Carney: The Economy Is Not Near Its ‘Stall Speed’

IOWA CITY, IA - SEPTEMBER 19: Democratic presidential candidate Sen. Elizabeth Warren (D-MA) is silhouetted against the American flag as she speaks during a on town hall event September 19, 2019 in Iowa City, Iowa. Warren will be one of 18 presidential candidates to speak at the Polk County Steak …
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The unexpected contraction of the manufacturing sector in September has raised fears that the U.S. economy could be approaching the so-called “stall speed.”

The concept of stall speed is easy enough. If an airplane’s speed dips below stall speed, it stops producing lift and begins to fall. Research from¬†Federal Reserve economist Jeremy Nalewaik and others has suggested that a similar thing can occur if the pace of economic growth is too sluggish. Basically, a period of very slow growth can shortly afterward tip into a recession.

“U.S. Slowdown Spurs Concern Economy Is Near Stalling,” Bloomberg News declared in a headline Tuesday. Stocks sold off steeply on Tuesday and Wednesday with many analysts blaming fears of a recession.

No one really knows what the stall speed for the economy is. Economists used to estimate that the stall speed was somewhere around two percent. If the economy grew less than two percent for two consecutive quarters, the odds were a recession would follow within a year or so.

Most economists now think the stall speed must be somewhat lower. The Federal Reserve’s long-term forecast is for the economy to grow by about 1.8 percent. If that’s anywhere near to correct, the stall speed is likely to be somewhere nearer to 1.5 to one percent. Even the dire forecasts for third-quarter GDP have growth well-above one percent. The Atlanta Fed’s dour GDPNOW model, updated Tuesday to include the bad manufacturing data, has growth at 1.8 percent.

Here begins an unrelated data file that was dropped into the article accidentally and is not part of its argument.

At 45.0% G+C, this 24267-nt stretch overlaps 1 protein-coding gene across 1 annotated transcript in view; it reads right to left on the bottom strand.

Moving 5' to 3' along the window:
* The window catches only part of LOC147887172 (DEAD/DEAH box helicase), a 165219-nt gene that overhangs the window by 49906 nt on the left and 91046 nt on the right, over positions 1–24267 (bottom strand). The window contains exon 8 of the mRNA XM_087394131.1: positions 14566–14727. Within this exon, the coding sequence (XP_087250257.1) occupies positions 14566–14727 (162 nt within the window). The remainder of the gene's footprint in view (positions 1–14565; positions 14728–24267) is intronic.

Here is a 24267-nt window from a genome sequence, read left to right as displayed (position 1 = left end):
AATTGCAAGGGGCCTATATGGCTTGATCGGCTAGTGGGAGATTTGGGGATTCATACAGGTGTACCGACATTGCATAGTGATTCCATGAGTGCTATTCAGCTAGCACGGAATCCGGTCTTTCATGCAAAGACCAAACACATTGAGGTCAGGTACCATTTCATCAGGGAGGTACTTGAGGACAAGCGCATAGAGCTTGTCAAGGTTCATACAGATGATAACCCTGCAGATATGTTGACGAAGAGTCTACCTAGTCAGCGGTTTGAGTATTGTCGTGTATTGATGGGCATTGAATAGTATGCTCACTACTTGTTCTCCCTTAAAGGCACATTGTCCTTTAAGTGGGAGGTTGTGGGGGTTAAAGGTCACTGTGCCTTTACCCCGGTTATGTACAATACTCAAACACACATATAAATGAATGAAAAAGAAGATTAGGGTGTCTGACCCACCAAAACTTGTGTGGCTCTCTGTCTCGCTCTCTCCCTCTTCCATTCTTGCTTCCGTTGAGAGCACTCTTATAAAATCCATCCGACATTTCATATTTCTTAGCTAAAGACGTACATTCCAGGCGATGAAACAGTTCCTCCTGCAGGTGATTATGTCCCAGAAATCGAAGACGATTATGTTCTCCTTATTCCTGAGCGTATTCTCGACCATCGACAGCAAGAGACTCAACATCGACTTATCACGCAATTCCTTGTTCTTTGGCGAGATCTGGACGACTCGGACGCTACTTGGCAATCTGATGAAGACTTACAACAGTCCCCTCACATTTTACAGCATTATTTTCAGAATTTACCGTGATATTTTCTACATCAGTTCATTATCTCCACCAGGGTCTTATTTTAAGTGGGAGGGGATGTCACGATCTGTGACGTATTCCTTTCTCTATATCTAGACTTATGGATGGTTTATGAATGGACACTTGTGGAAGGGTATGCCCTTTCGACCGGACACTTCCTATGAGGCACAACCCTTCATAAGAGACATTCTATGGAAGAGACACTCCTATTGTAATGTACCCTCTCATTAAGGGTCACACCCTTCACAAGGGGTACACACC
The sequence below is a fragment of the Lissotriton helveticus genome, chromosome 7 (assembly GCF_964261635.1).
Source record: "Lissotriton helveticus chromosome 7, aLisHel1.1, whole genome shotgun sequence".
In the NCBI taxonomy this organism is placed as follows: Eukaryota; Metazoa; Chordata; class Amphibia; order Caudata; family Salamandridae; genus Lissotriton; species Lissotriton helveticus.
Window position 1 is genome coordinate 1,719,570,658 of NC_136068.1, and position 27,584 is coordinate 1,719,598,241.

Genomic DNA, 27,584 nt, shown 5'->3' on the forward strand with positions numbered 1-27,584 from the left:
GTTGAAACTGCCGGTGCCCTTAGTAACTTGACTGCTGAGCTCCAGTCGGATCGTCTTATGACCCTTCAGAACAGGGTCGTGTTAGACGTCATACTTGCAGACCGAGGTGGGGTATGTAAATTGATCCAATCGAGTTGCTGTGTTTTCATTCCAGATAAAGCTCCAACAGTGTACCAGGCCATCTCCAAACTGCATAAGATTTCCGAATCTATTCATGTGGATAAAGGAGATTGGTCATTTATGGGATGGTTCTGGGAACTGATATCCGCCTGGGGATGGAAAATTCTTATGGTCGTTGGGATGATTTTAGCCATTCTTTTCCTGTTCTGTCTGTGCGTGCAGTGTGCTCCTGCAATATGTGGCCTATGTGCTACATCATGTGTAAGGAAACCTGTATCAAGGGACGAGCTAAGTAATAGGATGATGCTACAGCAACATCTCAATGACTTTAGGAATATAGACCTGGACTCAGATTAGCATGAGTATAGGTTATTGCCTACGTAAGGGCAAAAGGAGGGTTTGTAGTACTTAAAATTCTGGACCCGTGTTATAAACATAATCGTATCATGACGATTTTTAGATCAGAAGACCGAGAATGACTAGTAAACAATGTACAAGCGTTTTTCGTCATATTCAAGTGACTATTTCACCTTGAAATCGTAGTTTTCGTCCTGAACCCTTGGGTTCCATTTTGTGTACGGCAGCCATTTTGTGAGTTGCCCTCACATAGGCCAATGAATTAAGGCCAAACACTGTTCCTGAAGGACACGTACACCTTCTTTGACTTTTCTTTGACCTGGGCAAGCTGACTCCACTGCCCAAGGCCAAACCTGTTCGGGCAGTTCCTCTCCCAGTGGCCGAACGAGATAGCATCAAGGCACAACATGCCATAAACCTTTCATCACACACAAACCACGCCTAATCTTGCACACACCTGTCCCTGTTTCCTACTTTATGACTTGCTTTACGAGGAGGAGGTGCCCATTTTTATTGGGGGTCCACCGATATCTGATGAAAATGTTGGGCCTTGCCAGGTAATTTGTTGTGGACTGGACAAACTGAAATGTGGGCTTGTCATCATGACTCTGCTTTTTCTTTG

Of course, even hitting stall speed doesn’t guarantee a recession. Although most recessions were preceeded by periods of slow growth, there have been plenty of false positives. In fact, since the last recession ended, growth has fallen to near or below one percent in six quarters–yet the economy did not slip into a recession.

Nalewaik’s 2011 study showed that hitting a stall speed was more likely to foretell a recession if the yield curve inverted, housing starts declined, and the unemployment rate rose. The yield curve, of course, did invert earlier this year. But unemployment has held steady at a very low rate and housing starts are at a 12-year high. So the signals are mixed at worst and may even be indicating that recession fears are overwrought.

That could change on Friday, when the government releases its official jobs and unemployment numbers for September. The Moody’s/ADP private payrolls estimate suggests that job creation cooled in September–but not by as much as many economists had forecast. If unemployment jumps higher–it is expected to be unchanged–or job creation falls short of estimates, then talk of recession risks will become much more plausible.


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